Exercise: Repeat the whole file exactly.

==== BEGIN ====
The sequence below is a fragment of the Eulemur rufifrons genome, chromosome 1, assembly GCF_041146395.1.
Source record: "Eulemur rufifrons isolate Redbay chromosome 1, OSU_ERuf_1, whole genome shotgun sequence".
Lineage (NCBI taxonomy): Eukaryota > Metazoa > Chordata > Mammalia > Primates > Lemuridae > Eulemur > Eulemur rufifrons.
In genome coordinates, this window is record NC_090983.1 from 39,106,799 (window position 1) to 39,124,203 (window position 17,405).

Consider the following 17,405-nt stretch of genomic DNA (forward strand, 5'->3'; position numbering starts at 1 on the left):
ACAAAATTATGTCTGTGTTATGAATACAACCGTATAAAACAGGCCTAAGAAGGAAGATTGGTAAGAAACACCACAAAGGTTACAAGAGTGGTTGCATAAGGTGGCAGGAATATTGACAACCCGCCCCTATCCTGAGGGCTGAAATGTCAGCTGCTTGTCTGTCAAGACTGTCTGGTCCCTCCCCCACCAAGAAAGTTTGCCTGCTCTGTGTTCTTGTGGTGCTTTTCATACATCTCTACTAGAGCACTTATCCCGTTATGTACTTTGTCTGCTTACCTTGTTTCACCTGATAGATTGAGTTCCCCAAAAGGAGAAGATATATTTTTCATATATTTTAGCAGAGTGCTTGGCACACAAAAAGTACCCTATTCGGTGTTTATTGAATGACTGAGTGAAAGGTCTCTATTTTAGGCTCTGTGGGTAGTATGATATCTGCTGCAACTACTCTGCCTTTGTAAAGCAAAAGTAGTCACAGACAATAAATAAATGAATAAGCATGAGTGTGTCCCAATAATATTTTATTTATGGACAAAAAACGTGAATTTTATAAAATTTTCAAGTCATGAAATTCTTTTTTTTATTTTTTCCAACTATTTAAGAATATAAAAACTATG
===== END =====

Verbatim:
The sequence below is a fragment of the Eulemur rufifrons genome, chromosome 1, assembly GCF_041146395.1.
Source record: "Eulemur rufifrons isolate Redbay chromosome 1, OSU_ERuf_1, whole genome shotgun sequence".
Lineage (NCBI taxonomy): Eukaryota > Metazoa > Chordata > Mammalia > Primates > Lemuridae > Eulemur > Eulemur rufifrons.
In genome coordinates, this window is record NC_090983.1 from 39,106,799 (window position 1) to 39,124,203 (window position 17,405).

Consider the following 17,405-nt stretch of genomic DNA (forward strand, 5'->3'; position numbering starts at 1 on the left):
ACAAAATTATGTCTGTGTTATGAATACAACCGTATAAAACAGGCCTAAGAAGGAAGATTGGTAAGAAACACCACAAAGGTTACAAGAGTGGTTGCATAAGGTGGCAGGAATATTGACAACCCGCCCCTATCCTGAGGGCTGAAATGTCAGCTGCTTGTCTGTCAAGACTGTCTGGTCCCTCCCCCACCAAGAAAGTTTGCCTGCTCTGTGTTCTTGTGGTGCTTTTCATACATCTCTACTAGAGCACTTATCCCGTTATGTACTTTGTCTGCTTACCTTGTTTCACCTGATAGATTGAGTTCCCCAAAAGGAGAAGATATATTTTTCATATATTTTAGCAGAGTGCTTGGCACACAAAAAGTACCCTATTCGGTGTTTATTGAATGACTGAGTGAAAGGTCTCTATTTTAGGCTCTGTGGGTAGTATGATATCTGCTGCAACTACTCTGCCTTTGTAAAGCAAAAGTAGTCACAGACAATAAATAAATGAATAAGCATGAGTGTGTCCCAATAATATTTTATTTATGGACAAAAAACGTGAATTTTATAAAATTTTCAAGTCATGAAATTCTTTTTTTTATTTTTTCCAACTATTTAAGAATATAAAAACTATG